One area where the Administration has been criticized is the false sense of achievement it has promoted about its policies on the environment.
Duterte’s 2020 State of the Nation Address (SONA), the principal mention about the environment revolved around the Boracay clean-up that was conducted in 2018, and the slow opening up to tourism it entailed.
While arguably necessary for the health of the island, its economy, and its people, this hardly counts as a credible poster-project of the Administration’s touted prioritization of the environment. On the other hand, the Administration was censured for its lack of action on the implementation of the Clean Air Act and other laws that promote the use of renewable energy.
In particular, the Administration’s continued emphasis on the use of coal-fired power plants was emphasized by Duterte’s critics from the environmental movement. Instead of taking steps to at least reduce dependence on coal-fired power plants and institute changes that would promote the use of renewable energy, the building of more of these coal-fired power plants is in the pipeline.
There were expectations of announcements of divestment from coal in the SONA, which unfortunately did not happen. NATIONAL PRIORITIES During the pandemic, as rare as they were, there was an unforeseen positive impact of the lockdown in the reduction of carbon emissions due to the ban on travel.
Metro Manila saw a clearing up of its skies and an improvement in its air quality. Very little was done, however, to take advantage of this situation and adopt policy that would build on this unlooked for benefit of the community quarantine.
As the Metro opens up, so too does its carbon emission indicators go up. It could be argued that the COVID-19 pandemic has distracted the Administration from its political programs. The implication being that if not for the pandemic, the country would have seen the Duterte Administration implementing more measures to strengthen environmental protection.
This is belied by other areas where the environment has taken second-place in choices made by the Duterte Administration.
The reversal of policies on restricting mining in favor of using it as one of the platforms for economic recovery illustrates the continuing impediments to the advancement of policies that favor environmental protection.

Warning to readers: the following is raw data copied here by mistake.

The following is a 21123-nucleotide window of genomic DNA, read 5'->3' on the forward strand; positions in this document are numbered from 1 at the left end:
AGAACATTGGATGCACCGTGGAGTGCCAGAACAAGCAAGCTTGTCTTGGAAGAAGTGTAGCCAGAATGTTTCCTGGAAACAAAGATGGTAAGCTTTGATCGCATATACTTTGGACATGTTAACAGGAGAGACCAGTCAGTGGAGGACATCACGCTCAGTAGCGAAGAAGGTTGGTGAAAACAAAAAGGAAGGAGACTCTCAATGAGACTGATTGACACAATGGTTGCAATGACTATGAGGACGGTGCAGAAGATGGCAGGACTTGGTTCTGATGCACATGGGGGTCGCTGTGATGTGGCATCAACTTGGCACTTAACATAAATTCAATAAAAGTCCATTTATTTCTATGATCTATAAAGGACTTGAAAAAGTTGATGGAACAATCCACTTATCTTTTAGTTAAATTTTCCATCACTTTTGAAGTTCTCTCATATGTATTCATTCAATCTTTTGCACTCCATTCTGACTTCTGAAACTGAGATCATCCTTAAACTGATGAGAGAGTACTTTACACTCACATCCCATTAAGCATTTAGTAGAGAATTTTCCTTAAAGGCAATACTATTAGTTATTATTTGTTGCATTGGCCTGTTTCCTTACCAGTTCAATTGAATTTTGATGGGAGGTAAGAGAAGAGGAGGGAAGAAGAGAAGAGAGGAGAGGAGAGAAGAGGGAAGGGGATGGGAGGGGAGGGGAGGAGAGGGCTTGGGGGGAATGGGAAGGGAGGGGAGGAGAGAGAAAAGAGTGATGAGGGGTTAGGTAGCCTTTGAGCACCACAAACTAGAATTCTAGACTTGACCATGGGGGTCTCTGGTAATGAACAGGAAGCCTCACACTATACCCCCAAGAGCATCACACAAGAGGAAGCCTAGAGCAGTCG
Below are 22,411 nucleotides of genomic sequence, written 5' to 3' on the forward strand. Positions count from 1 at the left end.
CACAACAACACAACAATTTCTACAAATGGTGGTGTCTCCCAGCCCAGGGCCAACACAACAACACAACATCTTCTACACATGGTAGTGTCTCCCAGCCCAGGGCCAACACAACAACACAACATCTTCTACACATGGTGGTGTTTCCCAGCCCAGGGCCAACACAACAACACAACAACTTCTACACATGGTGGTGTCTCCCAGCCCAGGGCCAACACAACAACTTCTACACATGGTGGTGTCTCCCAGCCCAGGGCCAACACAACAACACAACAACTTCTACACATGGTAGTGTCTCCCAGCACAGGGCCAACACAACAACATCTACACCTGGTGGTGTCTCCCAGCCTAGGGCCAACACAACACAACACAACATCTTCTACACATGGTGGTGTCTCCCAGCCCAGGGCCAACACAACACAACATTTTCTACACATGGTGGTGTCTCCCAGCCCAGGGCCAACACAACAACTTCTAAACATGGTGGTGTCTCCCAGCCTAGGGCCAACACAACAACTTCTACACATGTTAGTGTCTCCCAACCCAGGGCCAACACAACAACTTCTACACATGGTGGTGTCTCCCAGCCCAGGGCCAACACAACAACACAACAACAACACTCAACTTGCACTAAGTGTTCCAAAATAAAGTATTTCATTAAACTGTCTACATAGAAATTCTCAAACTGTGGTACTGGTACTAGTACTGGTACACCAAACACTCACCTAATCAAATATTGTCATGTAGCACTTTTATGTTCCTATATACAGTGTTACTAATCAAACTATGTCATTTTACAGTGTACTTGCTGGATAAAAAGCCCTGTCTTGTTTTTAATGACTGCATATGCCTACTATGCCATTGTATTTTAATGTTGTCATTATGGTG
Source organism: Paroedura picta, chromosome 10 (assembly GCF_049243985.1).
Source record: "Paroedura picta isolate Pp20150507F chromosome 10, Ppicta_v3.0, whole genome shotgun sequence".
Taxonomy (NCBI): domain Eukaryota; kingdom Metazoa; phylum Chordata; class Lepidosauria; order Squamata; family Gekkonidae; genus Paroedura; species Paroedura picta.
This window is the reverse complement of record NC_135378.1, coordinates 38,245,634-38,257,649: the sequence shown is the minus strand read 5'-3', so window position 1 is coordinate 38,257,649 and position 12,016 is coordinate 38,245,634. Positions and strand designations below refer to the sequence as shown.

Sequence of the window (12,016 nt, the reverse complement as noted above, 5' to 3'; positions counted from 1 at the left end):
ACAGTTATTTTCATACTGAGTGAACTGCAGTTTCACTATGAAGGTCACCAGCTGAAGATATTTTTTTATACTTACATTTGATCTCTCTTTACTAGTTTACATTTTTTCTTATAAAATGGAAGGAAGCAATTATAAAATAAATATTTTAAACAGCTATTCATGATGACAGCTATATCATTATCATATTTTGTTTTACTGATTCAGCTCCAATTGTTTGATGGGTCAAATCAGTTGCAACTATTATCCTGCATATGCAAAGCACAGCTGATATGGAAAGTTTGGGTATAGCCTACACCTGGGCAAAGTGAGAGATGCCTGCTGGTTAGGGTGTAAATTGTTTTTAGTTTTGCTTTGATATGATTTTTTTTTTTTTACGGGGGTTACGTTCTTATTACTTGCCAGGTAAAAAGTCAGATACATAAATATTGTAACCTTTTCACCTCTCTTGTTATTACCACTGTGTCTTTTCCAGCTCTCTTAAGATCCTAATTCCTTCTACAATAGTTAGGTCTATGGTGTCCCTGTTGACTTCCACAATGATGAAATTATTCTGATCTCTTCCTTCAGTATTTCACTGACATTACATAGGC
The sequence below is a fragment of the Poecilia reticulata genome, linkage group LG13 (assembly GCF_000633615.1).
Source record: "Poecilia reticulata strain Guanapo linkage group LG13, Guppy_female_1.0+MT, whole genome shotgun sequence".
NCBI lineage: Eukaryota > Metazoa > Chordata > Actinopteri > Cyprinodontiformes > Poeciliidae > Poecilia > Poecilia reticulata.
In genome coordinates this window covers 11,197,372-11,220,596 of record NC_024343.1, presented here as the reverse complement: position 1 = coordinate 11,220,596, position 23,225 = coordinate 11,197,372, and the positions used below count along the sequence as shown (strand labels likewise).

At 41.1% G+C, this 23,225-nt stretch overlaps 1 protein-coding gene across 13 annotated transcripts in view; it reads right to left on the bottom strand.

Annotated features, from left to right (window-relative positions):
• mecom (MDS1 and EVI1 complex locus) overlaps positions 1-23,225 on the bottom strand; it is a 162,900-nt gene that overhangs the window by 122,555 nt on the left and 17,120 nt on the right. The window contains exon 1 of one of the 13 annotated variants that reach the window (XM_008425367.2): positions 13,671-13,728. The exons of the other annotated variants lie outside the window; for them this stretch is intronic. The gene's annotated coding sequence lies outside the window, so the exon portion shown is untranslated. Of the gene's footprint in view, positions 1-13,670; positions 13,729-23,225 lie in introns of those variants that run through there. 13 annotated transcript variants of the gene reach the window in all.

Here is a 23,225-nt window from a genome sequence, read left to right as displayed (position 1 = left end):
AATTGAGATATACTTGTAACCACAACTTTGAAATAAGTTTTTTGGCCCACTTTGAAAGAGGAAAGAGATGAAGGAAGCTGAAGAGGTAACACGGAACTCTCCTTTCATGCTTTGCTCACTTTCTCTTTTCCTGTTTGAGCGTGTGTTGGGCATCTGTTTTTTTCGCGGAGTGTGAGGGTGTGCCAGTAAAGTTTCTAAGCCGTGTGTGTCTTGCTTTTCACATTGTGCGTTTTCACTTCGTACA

The zero-sum calculation presented in the dichotomy between economic interests and the protection of the environment will always favor those who argue in favor of populist (jobs) and commercial interests. Yet again, these choices show how important the country’s commitments to the Paris Agreement are to the Duterte Administration. Poor oversight in the implementation of these policies has also had more unintended consequences.
In the aftermath of Typhoon Goni’s passage through Albay in November 2020, soil and rocks loosened by quarrying along the slopes of Mayon had become the material for the lahar mudslide that rendered a number of barangays along its path uninhabitable.
Over the long term, mining and quarrying operations, which have been allowed to go on despite opposition from environmental groups, contributes to the country’s vulnerability to the effects of climate change.
This has resulted in soil erosion, land and water contamination, flooding caused by deforestation, and reduction of biodiversity. Again the issue here is not the Duterte Administration alone. It is the lack of sustained involvement in the public discourse of environmental issues, particularly of climate change. Perhaps the lesson to be taken from the experience of Europe is the need for environmental groups in the Philippines to organize themselves into a political party willing to contest political office. There are political parties that have included the environment as one of their platforms.
This becomes problematic, however, when faced with stark choices and wherein choices in favor of the environment come out second best. There are political parties such as the Makakalikasan Party, a political party not registered with the Commission on Elections, but which has for its platform a 15-point Green Agenda. It might be time for environment advocates to dive into the murky depths of Philippine politics to ensure that their agenda gets mainstreamed and becomes part of the public’s discourse on the common good.
Again the issue here is not the Duterte Administration alone. It is the lack of sustained involvement in the public discourse of environmental issues, particularly of climate change. Herman Joseph S. Kraft is a Professor of Political Science and currently the Chair of the Department of Political Science at the University of the Philippines in Diliman.
Again the issue here is not the Duterte Administration alone. It is the lack of sustained involvement in the public discourse of environmental issues, particularly of climate change.